Bit late in, but as I pointed out in another PR this is the first specification name that is truncated. Any reason we shouldn't just call this a local or some other real word?

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sandstrom commented Jun 20, 2018

@dgeb I know you're busy with many other things, but just curious if there are any outstanding issues with this PR or #1268? 😄

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dgeb commented Jun 24, 2018

@sandstrom there are a few minor details to iron out in #1268. I hope we can land that very soon, and then follow up with local IDs and operations.

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sandstrom commented Sep 19, 2018

@dgeb Just curious, now that profiles (#1268) is merged, are there any outstanding issues here?

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@sandstrom sandstrom left a comment

Looks good to me!

@jesseclark
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jesseclark commented Sep 20, 2018

I'm concerned about the parameter name 'lid'. It doesn't convey any information about what the param is actually used for. Could we consider changing it to something more meaningful? I don't see any params that are two combined words in the spec anywhere so not sure if that is allowed or handled with hyphens or underscores but what about 'linkage_id', 'local_id', or something else that ties in with the description of what the purpose of the parameter is?

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sandstrom commented Sep 21, 2018

@jesseclark I understand your point, but I actually prefer a succinct name in this case. It's clearly explained in the spec, so it's easy to look up (id itself is an abbreviation of identity/identification).

Somewhat similarly, the spec also contain meta (short for metadata) and prev (for previous).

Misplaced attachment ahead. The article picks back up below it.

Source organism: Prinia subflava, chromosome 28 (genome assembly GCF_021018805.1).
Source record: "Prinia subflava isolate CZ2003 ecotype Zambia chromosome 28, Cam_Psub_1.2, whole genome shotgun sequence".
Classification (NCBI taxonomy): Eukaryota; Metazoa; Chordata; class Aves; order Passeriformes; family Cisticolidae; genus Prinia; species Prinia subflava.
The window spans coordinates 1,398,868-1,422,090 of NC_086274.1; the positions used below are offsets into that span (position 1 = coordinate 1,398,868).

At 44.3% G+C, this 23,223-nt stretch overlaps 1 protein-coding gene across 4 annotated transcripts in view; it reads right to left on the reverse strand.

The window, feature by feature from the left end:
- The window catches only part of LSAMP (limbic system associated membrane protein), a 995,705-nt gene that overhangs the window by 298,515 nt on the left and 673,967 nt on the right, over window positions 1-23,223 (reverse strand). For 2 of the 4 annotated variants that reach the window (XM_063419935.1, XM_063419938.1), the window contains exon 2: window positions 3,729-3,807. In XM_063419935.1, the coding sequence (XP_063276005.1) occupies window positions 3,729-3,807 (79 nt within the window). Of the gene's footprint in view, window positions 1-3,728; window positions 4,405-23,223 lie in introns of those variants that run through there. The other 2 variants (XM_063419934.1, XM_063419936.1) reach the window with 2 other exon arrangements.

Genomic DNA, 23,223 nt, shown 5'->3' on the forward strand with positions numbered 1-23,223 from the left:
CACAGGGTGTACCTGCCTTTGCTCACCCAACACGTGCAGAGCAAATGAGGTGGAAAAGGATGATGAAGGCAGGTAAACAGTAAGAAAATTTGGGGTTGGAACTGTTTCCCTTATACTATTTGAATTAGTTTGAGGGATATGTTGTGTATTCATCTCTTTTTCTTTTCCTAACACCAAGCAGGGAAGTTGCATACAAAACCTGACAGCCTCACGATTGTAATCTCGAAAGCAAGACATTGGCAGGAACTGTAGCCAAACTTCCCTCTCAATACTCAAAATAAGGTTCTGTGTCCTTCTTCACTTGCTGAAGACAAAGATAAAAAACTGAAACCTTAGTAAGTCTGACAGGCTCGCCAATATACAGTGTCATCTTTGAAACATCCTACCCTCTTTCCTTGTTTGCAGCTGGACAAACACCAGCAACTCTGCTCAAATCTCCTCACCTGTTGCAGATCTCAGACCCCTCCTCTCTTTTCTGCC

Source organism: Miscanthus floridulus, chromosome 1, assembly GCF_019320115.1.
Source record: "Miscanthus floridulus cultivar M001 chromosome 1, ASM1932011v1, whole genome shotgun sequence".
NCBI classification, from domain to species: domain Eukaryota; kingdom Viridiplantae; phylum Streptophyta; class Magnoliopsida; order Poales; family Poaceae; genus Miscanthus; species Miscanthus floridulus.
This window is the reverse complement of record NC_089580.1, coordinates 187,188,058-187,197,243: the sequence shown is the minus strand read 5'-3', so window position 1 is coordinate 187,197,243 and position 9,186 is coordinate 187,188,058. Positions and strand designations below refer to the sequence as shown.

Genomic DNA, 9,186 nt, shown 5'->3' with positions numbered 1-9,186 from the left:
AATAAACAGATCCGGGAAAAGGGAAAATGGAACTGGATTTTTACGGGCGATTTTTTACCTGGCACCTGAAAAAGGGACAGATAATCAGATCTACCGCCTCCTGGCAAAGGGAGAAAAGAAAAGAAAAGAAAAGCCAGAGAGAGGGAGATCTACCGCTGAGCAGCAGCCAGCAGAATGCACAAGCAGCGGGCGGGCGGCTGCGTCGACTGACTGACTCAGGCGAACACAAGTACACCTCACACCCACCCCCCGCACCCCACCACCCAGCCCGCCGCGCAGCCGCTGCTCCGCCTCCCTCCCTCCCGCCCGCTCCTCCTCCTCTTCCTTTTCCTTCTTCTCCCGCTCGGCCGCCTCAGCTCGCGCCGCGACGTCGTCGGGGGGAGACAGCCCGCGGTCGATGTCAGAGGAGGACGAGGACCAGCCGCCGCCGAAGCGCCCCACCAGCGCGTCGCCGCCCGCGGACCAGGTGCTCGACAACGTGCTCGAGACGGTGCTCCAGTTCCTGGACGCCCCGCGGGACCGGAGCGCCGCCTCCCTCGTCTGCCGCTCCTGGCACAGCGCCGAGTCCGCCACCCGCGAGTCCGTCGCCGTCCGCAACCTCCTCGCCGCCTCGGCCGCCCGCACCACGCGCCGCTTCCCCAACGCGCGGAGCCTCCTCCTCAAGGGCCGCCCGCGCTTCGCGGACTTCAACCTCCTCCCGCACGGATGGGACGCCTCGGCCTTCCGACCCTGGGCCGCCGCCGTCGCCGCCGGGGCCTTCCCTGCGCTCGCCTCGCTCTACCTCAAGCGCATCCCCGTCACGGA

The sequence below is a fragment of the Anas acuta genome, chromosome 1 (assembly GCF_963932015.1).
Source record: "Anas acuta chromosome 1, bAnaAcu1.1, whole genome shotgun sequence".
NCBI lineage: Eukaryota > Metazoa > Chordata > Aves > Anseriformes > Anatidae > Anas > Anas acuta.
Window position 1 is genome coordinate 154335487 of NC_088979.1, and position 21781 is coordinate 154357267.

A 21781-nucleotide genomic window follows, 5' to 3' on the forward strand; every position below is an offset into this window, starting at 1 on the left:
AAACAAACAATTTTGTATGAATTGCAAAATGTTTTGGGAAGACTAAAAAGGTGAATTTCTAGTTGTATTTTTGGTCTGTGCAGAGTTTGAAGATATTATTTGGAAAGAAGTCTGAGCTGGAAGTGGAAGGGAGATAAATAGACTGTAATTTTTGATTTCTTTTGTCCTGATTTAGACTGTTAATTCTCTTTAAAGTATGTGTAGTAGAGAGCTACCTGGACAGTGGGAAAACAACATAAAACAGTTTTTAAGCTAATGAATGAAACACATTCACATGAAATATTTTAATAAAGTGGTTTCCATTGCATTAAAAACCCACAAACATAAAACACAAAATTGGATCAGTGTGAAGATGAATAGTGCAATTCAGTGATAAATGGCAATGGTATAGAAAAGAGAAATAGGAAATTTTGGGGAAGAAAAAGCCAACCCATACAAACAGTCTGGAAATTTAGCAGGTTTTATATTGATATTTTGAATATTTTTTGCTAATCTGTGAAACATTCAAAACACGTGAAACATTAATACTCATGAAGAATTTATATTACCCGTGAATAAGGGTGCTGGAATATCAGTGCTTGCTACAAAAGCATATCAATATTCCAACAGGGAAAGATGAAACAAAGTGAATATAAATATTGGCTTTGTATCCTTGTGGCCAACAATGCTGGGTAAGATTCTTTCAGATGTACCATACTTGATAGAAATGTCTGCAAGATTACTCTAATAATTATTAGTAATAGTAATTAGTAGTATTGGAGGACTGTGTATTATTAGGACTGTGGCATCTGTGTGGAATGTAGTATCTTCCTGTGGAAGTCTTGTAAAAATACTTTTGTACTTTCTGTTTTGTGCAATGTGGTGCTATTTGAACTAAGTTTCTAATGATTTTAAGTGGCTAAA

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jesseclark commented Sep 21, 2018

@sandstrom id has been so long in usage in computing that it is fairly universally understood at this point, lid not so much. If someone is looking at a payload that contains lid they almost have to go look it up, while a name like linkage_id or link_id would at least give some clue to the purpose and seeing that param with the same values in different sections of a json document one could infer that the field linked those sections together. lid increases cognitive dissonance in the spec.

Also, meta and prev are also in somewhat common usage in programming. Both are also abbreviations for one word while lid combines two abbreviations. Would mda or pre have been acceptable alternatives to meta or prev?

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krainboltgreene commented Sep 21, 2018

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jbescoyez commented Sep 21, 2018

@jesseclark @krainboltgreene Stop bike shedding please. We really need local ids land to JSONAPI. IMHO It has been enough time discussing that. lt is just fine regarding the constraints the jsonapi team has set. So, let it go and keep going forward.

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krainboltgreene commented Sep 22, 2018

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jbescoyez commented Sep 22, 2018

@krainboltgreene You are right. Sorry for the negative comment above. It does not bring anything good to the conversation. I'm just a bit concerned to re-discuss something that has been already discussed a lot in #1197 and in this PR.

@dgeb dgeb changed the title Introduce Local IDs to v1.1 Introduce Local IDs to v1.2 Dec 3, 2018
@turtleman
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turtleman commented Jun 5, 2019

The discussion seems to have stalled to the naming of the local id attribute the last time. Multiple commentators are saying that lid is not a good one. I'll throw one suggestion to the mix and propose that what if the name is changed from lid to local-id and that's it? This proposal would be good to go then?

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sandstrom commented Oct 8, 2019

Are there any news on this?